Fielding their least experienced team since 1996, England still have the highest average grade of the four teams. Remarkably, only one of their team has ever won the MacRobertson Shield – the evergreen Mark Avery, now playing better than ever. Mark is a wonderful player to have in any side, with a relaxed manner and should be a massive asset. The two debutants are both strong players. Harry Fisher reached the QF of the last Worlds and will provide a solid base playing at 5 or 6. Christian Carter possesses more flair and should have won last season’s Presidents Cup after a strong start. With only three class 2 event wins to his name, there remains a question mark about his play under pressure, but I believe that it is only a matter of time before he wins his first major title. James Death, despite being the lowest ranked of the English team, remains one of the most talented and dangerous players on the planet.
With four of their 2013/14 winning side once again present, this NZ side represents a genuine threat. Paddy Chapman, now back in NZ after a lengthy stay in Nottingham is a formidable opponent. The team has two debutants, both past U21 GC World Champions – Felix Webby and Edmund Fordyce. Felix reached the QF of the last AC Worlds and Edmund reached the final of the 2020 NZ Open. However, their lack of tournament play is best shown by their peeling stats below.
|New Zealand||Grade||Mac Wins/Played||TPs|
The majority of the NZ side are currently short of match play, with many events having been cancelled over the past couple of years and competitive AC events becoming fewer. NZ have a history of finishing strongly, but they won’t be able to afford a slow start if they are to repeat their success of 8 years ago.
The USA team is, in my opinion, their best ever. Matthew Essick and Ben Rothman should both be familiar names to everyone, and they are both world class. Remarkably, they aren’t their top two ranked players as Zack Watson is also very highly ranked, having won the USA top invitation. The selectors took a gamble with debutant Thomas Balding, winner of the 2nd Invitation with 7 TPs, ahead of players who did well in the top invitation. I think it is a bold move, with Sherif Abdelwahab (8 wins in the top 8) unlucky to be omitted. Jeff Soo plays in his sixth Mac and should be able to play at number 5 rather than the higher positions he has had to fill in past years.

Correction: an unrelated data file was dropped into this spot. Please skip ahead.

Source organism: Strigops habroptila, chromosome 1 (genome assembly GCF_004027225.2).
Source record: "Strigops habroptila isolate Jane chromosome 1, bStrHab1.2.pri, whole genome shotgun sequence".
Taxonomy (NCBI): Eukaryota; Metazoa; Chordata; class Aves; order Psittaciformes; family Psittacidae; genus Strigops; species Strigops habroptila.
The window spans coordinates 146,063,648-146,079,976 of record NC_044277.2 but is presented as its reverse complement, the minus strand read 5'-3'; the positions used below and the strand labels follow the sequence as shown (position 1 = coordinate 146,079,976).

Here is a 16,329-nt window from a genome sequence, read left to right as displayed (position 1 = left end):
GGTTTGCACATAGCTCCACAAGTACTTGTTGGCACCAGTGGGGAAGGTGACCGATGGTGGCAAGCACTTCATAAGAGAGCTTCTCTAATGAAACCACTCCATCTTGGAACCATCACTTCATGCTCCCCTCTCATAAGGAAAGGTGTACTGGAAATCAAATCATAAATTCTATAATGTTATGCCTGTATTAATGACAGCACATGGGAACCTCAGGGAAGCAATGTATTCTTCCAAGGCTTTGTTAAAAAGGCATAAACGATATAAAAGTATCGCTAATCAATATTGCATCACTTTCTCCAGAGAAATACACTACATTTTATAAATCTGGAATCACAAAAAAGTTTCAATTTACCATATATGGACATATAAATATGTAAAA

One of the reasons I particularly like the USA team is that I think they have natural doubles pairings in Rothman/Morgan and Essick/Watson. With 9 of the 15 days being doubles, this is always a key element in any Mac.
The USA have the lowest ranked team, but I think Rothman is under-ranked having played less croquet in recent time as he focussed on family responsibilities. He’s probably closer to a 2520 player and that gives the USA just a glimmer of hope of winning for the first time.
As things stand now, the rough likelihood of each team winning, ignoring home/geographical advantage, is approximately;
New Zealand 15%
This makes it the closest quadrangular series ever. Could it be the first quadrangular series where no team scores 15 in any Test? Perhaps it will be won with just 2 Test wins? Doubles pairings will be crucial, and it is far from certain what the top three teams will choose. Melbourne has a tendency of being able to produce all four seasons, so the players will need to be able to adapt. If you fancy a trip to Melbourne in November, remember to bring a flag to wave and enjoy some great croquet.